The foundation: the company’s business vision
The starting point for formulating a development goal is to discover the vision and mission of the company.
The vision illustrates the entrepreneur’s vision for the future. It is the vision of the future that the entrepreneur has for the food system and the ideal position of the company within it.
Tip: Do your best to visualise this vision of the future. What does the future look like in the eyes of the entrepreneur?
- Sketch out the entrepreneur’s vision related to the area of food transition
To discover the entrepreneur’s vision regarding the food transition, you can use the 5 questions that reflect the entrepreneur’s vision of their role in the food system.
To do this, use the development extremes from the table to make the vision as concrete as possible.
Development extremes options
Supply and demand
How is the growing and differentiated demand being met?
Push versus pull
How will the conflicts in the chain be conducted in the future?
Power versus cooperation
From which perspective will sustainability be stimulated and how far will they go?
Profit versus social role
How far can they go / are they allowed to go in food?
High tech versus limited
Is quantity and price most important or health?
Food security versus food safety
Help needed to discover/formulate the company’s vision. Click here
- Which of the 8 themes from the chapter ‘Food transition: towards a more sustainable and healthier food system’ is incorporated into the company’s vision (which theme represents the vision of the future of the company in transition? Is it protein transition or food waste or ....) or is the company already working towards this?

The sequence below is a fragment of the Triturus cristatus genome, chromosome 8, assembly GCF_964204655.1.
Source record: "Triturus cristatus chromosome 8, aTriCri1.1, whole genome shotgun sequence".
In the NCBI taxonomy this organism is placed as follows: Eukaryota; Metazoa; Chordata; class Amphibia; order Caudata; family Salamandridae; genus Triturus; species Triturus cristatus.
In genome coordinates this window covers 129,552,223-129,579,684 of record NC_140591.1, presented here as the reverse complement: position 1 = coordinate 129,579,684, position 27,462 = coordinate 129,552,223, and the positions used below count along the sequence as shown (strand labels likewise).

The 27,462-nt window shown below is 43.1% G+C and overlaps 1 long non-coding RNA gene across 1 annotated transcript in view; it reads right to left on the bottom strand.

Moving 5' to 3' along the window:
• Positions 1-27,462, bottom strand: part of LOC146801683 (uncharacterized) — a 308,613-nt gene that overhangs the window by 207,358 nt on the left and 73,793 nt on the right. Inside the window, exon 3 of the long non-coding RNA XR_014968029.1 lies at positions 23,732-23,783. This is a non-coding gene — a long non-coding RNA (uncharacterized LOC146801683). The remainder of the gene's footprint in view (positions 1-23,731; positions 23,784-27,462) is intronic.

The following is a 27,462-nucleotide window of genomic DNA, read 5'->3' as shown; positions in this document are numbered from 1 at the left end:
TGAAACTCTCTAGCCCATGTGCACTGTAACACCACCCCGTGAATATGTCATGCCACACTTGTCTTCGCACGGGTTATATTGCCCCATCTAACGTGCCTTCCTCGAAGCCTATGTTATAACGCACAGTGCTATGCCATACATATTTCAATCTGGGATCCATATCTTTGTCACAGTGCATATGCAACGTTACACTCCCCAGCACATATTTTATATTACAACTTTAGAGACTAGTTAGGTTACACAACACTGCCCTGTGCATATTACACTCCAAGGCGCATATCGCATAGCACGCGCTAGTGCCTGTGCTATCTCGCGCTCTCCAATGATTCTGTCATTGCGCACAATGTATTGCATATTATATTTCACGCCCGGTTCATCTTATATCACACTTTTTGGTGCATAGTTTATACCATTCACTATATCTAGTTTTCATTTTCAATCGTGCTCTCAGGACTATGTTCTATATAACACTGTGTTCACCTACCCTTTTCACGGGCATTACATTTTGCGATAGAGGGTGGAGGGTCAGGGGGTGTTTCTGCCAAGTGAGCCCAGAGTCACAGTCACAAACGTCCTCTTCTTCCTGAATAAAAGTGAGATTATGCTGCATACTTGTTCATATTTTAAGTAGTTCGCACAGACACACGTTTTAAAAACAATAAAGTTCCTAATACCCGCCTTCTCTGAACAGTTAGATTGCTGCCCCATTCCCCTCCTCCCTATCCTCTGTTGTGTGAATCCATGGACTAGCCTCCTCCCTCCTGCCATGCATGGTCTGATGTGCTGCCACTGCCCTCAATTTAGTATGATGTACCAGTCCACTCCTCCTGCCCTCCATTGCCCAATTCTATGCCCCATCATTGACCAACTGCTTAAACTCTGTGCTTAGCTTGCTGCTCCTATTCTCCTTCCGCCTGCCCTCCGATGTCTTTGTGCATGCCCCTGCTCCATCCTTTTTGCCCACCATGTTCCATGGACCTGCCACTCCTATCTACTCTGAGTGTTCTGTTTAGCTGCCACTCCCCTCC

- Which themes do you personally consider appropriate for the company’s vision?
Formulating the development goal
To make it possible to formulate development goals, you first have to make the company vision more specific by once again examining the themes that are important for the company.
Formulating SMART objectives
To formulate achievable and concrete goals, it is useful to use SMART:
- Specific: a concrete action or observable behaviour
- Measurable: the final outcome must be measurable (it must be possible to see it, hear it, etc.)
- Acceptable: the goal must be acceptable to you and to others
- Realistic: the goal must be achievable (not too easy or unrealistically high)
- Time-specific: when to start, when has it been achieved
For more help on formulating SMART goals, click here